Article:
Research and Impacts
As a land-grant university, the U of M is committed to conducting research to improve Minnesota’s agricultural and forest products, horticulture, human nutrition, family and community, and environmental quality.
MAES’s multidisciplinary research explores the ecological, economic, and environmental interactions between the agriculture that feeds the world, the environment that sustains the earth, and the human interactions that support our society.
Advancement of agricultural research was the initial call-to-action when the Hatch Act was implemented in 1887. Today, researchers continue to search for key solutions to provide safe, healthy, and economically and environmentally sustainable food sources for a growing population.
Research is at the heart of advancing horticulture understanding to develop new varieties and opportunities for future generations. Our researchers work on projects involving horticultural plants, fruits, vegetables, and flowers with the aim of expanding Minnesota’s horticulture industry.
As environmental concerns continue to create new challenges, University researchers are committed to finding solutions for everything from forest conservation to developing sustainable cropping systems to discovering alternative and renewable energy sources.
As society has moved away from the rural areas and into cities, U of M researchers have been ideally placed to explore the societal, economic, and personal impacts. From affordable urban housing to food safety and animal health concerns, researchers are exploring today’s important welfare issues and discovering solutions.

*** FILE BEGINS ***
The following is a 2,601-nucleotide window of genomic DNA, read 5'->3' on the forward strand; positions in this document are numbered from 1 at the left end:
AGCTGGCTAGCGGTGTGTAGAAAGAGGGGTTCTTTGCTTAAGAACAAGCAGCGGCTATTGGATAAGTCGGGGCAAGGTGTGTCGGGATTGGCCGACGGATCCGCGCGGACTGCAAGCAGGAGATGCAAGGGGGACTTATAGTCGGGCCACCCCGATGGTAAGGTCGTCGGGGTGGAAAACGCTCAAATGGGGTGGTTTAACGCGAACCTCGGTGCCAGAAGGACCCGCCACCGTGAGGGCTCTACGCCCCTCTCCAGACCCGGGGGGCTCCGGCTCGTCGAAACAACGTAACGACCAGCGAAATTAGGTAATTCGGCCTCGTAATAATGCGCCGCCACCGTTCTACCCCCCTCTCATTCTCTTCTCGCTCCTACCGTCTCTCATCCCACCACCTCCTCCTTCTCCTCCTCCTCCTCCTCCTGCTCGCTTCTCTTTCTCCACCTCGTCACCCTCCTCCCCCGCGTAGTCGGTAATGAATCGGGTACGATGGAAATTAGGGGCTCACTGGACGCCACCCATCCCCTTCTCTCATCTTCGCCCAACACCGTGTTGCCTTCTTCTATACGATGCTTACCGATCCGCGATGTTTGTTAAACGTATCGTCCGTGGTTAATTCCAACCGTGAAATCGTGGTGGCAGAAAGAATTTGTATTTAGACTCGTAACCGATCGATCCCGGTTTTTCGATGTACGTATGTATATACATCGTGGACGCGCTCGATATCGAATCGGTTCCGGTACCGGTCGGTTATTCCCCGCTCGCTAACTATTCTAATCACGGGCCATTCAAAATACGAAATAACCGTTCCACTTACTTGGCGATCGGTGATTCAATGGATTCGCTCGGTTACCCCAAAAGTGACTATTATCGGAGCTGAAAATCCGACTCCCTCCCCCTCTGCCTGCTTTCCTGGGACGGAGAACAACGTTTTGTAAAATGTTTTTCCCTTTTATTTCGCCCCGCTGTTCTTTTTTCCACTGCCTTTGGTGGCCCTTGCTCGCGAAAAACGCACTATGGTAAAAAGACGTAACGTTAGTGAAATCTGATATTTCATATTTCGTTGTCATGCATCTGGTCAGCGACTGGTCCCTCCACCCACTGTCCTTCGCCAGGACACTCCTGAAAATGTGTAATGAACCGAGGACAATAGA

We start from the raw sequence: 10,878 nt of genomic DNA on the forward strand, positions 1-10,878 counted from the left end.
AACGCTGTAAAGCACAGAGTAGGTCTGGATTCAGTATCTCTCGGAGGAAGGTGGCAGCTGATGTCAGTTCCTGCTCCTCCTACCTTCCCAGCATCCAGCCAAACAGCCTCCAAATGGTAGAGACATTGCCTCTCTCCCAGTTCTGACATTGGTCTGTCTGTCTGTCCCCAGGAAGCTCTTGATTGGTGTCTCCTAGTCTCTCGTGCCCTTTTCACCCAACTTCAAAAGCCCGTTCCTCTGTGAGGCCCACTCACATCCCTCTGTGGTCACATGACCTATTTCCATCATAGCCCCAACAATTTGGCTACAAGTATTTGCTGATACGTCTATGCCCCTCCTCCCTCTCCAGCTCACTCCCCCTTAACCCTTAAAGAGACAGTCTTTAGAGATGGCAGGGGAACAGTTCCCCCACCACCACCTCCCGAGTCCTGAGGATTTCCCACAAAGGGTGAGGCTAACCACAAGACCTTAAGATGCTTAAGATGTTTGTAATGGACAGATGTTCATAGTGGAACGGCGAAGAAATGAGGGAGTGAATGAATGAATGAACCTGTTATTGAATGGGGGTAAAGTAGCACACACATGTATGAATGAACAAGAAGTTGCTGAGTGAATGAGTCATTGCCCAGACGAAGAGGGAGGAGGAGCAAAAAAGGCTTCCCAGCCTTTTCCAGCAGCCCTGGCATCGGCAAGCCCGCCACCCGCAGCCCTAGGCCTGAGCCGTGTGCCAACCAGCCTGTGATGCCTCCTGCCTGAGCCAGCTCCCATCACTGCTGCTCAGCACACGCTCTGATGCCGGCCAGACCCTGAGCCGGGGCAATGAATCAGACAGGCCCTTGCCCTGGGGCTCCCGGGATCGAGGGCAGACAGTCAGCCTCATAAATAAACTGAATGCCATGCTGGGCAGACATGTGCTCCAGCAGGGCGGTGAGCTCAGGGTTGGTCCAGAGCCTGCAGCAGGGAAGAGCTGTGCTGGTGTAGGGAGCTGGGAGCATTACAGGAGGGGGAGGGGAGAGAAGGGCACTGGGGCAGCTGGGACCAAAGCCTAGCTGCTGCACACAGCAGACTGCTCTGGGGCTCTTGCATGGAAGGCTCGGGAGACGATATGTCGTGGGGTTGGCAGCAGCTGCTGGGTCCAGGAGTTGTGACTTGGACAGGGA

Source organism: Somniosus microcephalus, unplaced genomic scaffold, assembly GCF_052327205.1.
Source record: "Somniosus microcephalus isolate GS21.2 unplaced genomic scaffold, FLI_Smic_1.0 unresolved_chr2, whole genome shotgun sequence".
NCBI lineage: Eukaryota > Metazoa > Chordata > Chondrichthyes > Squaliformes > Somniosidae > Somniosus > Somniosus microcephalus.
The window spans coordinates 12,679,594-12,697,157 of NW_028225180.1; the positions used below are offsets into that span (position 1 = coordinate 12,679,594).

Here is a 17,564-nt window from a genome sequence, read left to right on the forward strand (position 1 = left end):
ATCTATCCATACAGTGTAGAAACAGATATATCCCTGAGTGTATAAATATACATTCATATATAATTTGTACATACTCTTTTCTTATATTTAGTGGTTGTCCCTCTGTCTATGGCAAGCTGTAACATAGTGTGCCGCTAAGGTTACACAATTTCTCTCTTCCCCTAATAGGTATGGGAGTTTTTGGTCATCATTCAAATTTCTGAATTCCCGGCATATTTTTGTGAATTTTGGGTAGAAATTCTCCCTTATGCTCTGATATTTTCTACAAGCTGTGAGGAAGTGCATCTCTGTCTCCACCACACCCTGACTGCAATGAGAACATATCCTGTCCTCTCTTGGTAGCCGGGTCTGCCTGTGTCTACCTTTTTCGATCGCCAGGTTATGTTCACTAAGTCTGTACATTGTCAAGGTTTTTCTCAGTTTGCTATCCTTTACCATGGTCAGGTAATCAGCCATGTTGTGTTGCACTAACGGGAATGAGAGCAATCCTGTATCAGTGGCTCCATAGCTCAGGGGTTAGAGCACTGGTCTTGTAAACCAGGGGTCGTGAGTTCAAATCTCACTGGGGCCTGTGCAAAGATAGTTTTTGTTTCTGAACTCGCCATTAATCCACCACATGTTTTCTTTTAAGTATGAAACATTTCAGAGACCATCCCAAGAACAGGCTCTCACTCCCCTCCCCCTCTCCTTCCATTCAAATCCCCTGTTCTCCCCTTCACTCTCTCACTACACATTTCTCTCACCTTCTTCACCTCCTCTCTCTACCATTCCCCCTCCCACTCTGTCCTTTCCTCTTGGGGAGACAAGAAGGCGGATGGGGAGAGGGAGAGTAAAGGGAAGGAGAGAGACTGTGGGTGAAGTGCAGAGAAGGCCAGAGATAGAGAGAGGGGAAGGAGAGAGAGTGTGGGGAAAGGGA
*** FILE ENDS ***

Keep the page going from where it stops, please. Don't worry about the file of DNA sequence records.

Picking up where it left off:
MAES supported research related to community vitality and public finance includes projects focused on the impact of publicly supported programs and built environments. A particular focus is placed on assisting rural communities in Minnesota, and internationally, be more prosperous and stable.
Abimbola Asojo, Denise Guerin, Carin Martin and their team have developed a self-administered and internet-based questionnaire that provides a quantitative analysis of occupants' satisfaction with their surroundings called the sustainable post-occupancy evaluation survey (SPOES),
MAES supported research related to building healthy, strong families continued to focus on underserved populations and how new technologies are changing family dynamics and parenting. Some specific projects also address how finances can positively and negatively affect family dynamics. Here we provide an overview of research highlights from fiscal year 2018.
Susan Walker and her team developed the Parentopia platform collaboratively with staff and parents. The closed technology platform provides parents with additional secure and private ways to connect with other parents and staff outside of class hours.